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Horn Entrepreneurship

Lignolix, Starting with Sustainable Ideas to Produce Real Market Value

Lignolix (1)This article is part of a series describing how UD Horn Entrepreneurship assists teams in moving their inventions and innovations into the marketplace, a process known as commercialization. A customized blend of resources, including training, mentorship, and funding, is provided to each team through the Blue Hen Proof of Concept Program. Additional mentorship and support is provided by Horn Entrepreneurship partners including the Office of Economic, Innovations and Partnerships and Delaware’s Small Business Development Center.


Imagine how a jar filled with a gooey brown liquid, the residual components of plant waste, would become the focus of a purposeful and sustainable use.  In 2019, Eric Gottlieb, a post doc and Robert O’Dea , a graduate student, imagined the possibilities. Eric Gottlieb, now CEO of Lignolix, recalls the unappealing look of the lignin, a glue-like compound that provides rigidity in most plants. 

The company, Lignolix, named for lignin and unlocking its potential, takes plant waste and converts it into usable products. 

“Lignin is the most unloved part of plants” says Gottlieb, “but it holds sustainable solutions.” 

Lignin is commonly a wasted byproduct of  the creation of paper from wood and can be broken down into components useful for making items like cosmetics, adhesives, flavorings and fragrances.  


From the beginning:

Gottlieb recalled the team’s first instinct was to utilize the material for a myriad of industrial uses but found that technical ideas come with unique challenges. Unlike with apps or household products,  technical ideas are more wide-spanning and require connections with a variety of industrial sources to fully develop. His understanding of commercializing a product developed over a much longer process, one that UD Horn Entrepreneurship guided the team through. 

The team’s go-to-market strategy changed many times, and a number of ideations eventually narrowed down a product that would become the basis of a business. 

Lignolix won a $3k I-Corps Site grant and a $50K I-Corps Teams grant both in 2019. NSF I-Corps also provided a short eight-week course that led to further discovery with potential customers and relevant industry contacts. Working off the progress and connections made as an NSF I-Corps team, Lignolix found more support in the Delaware entrepreneurship community in the form of funding and resources; UD FastPass competition provided their current working space at Delaware Innovation Space, Inc. They were recently awarded a VentureWell Summer 2021 E-Team grant and the team continues to find support and resources through Horn Entrepreneurship’s New Venture Development initiative.The Lignolix team consists of Thomas H. Epps, III, PhD, CSO ; Eric Gottlieb, CEO; and Robert O’Dea, CTO. Recently, Christina Pellicane, COO, has joined the team.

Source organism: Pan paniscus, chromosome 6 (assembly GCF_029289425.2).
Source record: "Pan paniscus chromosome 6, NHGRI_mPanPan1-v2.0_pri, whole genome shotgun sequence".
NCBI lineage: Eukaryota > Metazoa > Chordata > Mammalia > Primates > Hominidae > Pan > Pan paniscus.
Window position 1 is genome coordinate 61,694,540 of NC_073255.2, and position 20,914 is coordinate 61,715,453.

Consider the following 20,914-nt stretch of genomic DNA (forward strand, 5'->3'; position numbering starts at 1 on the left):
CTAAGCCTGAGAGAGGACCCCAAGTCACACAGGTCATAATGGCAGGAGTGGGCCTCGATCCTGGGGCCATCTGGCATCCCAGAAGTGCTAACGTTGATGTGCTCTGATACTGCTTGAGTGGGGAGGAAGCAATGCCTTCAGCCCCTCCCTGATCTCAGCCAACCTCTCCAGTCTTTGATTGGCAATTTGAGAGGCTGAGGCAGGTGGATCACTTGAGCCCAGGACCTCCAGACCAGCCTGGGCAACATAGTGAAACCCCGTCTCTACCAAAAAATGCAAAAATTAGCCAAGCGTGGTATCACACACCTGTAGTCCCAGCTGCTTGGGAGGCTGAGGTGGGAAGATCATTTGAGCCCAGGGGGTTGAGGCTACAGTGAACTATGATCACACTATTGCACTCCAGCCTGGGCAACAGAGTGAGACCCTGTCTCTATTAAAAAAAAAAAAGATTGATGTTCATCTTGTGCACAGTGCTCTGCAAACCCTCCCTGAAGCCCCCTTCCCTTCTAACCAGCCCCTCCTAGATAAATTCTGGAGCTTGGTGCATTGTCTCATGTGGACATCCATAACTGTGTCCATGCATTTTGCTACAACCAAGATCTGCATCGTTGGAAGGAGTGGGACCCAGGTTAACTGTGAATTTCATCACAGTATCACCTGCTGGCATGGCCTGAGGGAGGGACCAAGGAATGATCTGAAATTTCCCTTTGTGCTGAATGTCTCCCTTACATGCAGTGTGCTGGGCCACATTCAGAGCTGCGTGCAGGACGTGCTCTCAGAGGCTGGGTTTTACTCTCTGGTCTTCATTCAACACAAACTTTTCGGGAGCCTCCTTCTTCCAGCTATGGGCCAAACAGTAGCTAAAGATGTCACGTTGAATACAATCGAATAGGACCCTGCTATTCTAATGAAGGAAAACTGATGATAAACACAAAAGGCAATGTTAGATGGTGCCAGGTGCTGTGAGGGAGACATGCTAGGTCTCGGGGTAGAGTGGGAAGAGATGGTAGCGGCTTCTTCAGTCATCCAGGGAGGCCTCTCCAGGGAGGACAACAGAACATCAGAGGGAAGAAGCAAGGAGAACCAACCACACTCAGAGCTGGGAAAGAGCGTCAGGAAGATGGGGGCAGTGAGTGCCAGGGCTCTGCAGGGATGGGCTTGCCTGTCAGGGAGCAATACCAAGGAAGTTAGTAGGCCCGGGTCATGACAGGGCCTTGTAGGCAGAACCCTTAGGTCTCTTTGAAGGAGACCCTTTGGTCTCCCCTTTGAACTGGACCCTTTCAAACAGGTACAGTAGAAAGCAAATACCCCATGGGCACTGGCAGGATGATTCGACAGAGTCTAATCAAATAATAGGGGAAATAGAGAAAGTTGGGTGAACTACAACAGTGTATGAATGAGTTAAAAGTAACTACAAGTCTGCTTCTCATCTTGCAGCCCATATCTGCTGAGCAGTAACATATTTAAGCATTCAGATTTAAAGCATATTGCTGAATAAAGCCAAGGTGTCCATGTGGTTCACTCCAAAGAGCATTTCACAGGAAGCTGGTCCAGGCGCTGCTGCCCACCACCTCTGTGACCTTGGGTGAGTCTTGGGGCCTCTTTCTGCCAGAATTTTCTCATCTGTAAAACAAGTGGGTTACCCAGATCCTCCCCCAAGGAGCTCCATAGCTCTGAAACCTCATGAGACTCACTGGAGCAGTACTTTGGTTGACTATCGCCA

Left Eric Gotlieb (2)Moving forward:

Horn's resources not only assisted Lignolix's team through funding, but also helped in gaining learning opportunities that eventually connected the technical research to an entrepreneurial approach to commercialization.  Gottlieb feels just capturing the right language and what mattered to customers was tremendous. Communicating research discoveries tends to lean on features and technical detail of what you have found.  

“A challenge was looking at our customer approach differently. We needed to translate what we had discovered, the science, into what customers felt was beneficial. Our third step was to effectively communicate that. Once we understood the difference it helped with funding opportunities tremendously, and helped in being able to fund continued research.” Gottlieb continued, “The rigidity of most other research funding sources does not allow for the same unique benefit of exploring commercialization at the same time.” Gottlieb added, “ Horn’s resources filled in those gaps and connected us to people that are relevant to what we are doing.  Finding the right people with an introduction through Horn made all the difference to our progress.”

That is why they are excited about approaching product market fit with a customer that wants what they have created and is willing to work with Lignolix. In preparation, they built out the team by hiring Pellicane, who was the Director of Commercialization at Horn before joining Lignolix. Lignolix is poised for growth right now, with a customer ready to work with their product and help them further refine it for commercialization and ultimate launch of the company.


Looking back:

When asked about the early startup days Gottlieb shared his very first lesson:

“Be as open minded as possible and never assume you have what they are looking for. Progress is made by listening to the needs of your customer. As a result, the product we have now is nothing like what we started out with and never would have arrived here if not for listening.”

Do you wish to explore options for your research? Horn Entreprenuership may be able to help.


 About Horn Entrepreneurship

Horn Entrepreneurship serves as the University of Delaware’s creative engine for entrepreneurship education and advancement. Built and actively supported by successful entrepreneurs and thought leaders, Horn Entrepreneurship empowers aspiring innovators and entrepreneurs as they pursue new ideas for a better world.

Topics: startups, technology, innovation, research, environment